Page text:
Reports like this had been coming in from folk in Steytlerville and the neighbouring towns of Klipplaat and Willowmore for some months now. No-one seemed to be able to agree on exactly what the creature looked like other than the fact that it was reputed to be a black magician' or 'nagloper' – something that 'didn't belong' in any sane or normal world. I had heard tales of these xenomorphic spirits before in both the Karoo and Southern Namibia, indeed had based my second feature film 'Dust Devil' on the myth which in many respects parrallels the European vampire tradition. The 'night walker's were said to be of either gender and roamed the veldt in the company of baboons and owls, often gathering at appointed spots like witches meeting at a coven. Sometimes they were said to strip themselves of all clothing or to adorn their heads with human finger or toe bones before entering the huts of their prey, often walking backwards so their footprints would be pointing away from their destination. The occupants, even the dogs, would fall into a death like stupor so that the night walker's could batten on their life force. These wandering nocturnal spirits could be halted however and even destroyed by the use of a magic kerrie, a carved wooden baton analogous to the sharpened stake favored by Western vampire hunters. If the nagloper could be tricked into stepping across the kerrie which was often left lying across the doorways of huts as a form of protection, he could be rooted to the spot and stripped of its power in the same manner that one might imagine a lightning conductor is used to earth static electricity and hence draw the teeth from a storm.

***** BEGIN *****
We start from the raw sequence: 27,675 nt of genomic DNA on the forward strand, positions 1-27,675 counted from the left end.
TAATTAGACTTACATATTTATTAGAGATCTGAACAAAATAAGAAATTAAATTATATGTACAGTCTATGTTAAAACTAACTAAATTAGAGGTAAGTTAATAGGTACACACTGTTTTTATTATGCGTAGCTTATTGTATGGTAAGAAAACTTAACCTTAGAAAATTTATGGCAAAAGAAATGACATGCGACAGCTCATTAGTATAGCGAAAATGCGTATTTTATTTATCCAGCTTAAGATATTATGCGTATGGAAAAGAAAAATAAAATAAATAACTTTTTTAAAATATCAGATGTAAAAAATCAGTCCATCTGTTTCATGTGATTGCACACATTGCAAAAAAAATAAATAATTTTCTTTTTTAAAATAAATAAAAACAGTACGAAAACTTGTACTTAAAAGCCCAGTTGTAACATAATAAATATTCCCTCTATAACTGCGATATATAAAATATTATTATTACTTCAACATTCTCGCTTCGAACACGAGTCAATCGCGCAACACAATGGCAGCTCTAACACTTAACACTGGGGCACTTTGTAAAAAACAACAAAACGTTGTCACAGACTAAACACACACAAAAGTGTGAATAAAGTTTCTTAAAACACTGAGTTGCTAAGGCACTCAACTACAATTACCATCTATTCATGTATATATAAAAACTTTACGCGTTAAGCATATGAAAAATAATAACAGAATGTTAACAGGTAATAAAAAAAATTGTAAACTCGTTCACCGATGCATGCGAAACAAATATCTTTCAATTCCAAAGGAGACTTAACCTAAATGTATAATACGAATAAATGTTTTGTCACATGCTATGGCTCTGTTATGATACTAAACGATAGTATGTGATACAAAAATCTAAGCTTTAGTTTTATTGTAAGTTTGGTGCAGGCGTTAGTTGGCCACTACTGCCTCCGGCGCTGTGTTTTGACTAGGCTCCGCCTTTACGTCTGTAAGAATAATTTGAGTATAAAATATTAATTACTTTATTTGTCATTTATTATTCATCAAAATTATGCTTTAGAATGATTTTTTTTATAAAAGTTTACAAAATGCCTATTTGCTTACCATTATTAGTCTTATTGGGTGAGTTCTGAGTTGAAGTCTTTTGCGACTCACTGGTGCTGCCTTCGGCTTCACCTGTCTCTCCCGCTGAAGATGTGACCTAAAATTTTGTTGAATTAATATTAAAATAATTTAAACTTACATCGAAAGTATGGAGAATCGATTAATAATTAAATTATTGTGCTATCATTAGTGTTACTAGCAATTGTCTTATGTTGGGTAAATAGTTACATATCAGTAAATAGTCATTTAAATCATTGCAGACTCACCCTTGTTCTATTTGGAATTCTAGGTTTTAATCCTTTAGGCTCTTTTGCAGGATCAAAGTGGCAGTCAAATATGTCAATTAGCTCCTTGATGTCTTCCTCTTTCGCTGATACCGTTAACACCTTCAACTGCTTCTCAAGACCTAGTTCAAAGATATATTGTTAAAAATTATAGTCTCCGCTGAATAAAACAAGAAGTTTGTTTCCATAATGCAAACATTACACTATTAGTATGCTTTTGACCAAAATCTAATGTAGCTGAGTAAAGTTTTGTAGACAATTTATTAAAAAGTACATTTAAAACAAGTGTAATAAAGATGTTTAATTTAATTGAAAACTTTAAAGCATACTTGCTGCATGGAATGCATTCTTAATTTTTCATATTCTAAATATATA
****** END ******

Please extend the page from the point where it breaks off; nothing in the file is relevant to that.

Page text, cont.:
Above: Image from 'Dust Devil' (1992)

Tales of the nagloper had fascinated me as a boy and perhaps it should have come as little surprise to find that the faceless beast was still stalking the back roads of 21st century Africa. If the demon were really only a myth then it remained a very powerful one, a legend capable of endlessly reinventing itself, changing its colours and details to suit the times. The last thing I had expected was to find myself hot on the trail of the dust devil once more but despite the chaotic and far fetched nature of the first hand reports I'd hoovered up on my way across the Eastern Cape there was no escaping the unpleasant realization that here in Steytlerville the townsfolk were quite literally living in fear of something they could scarcely describe, let alone comprehend.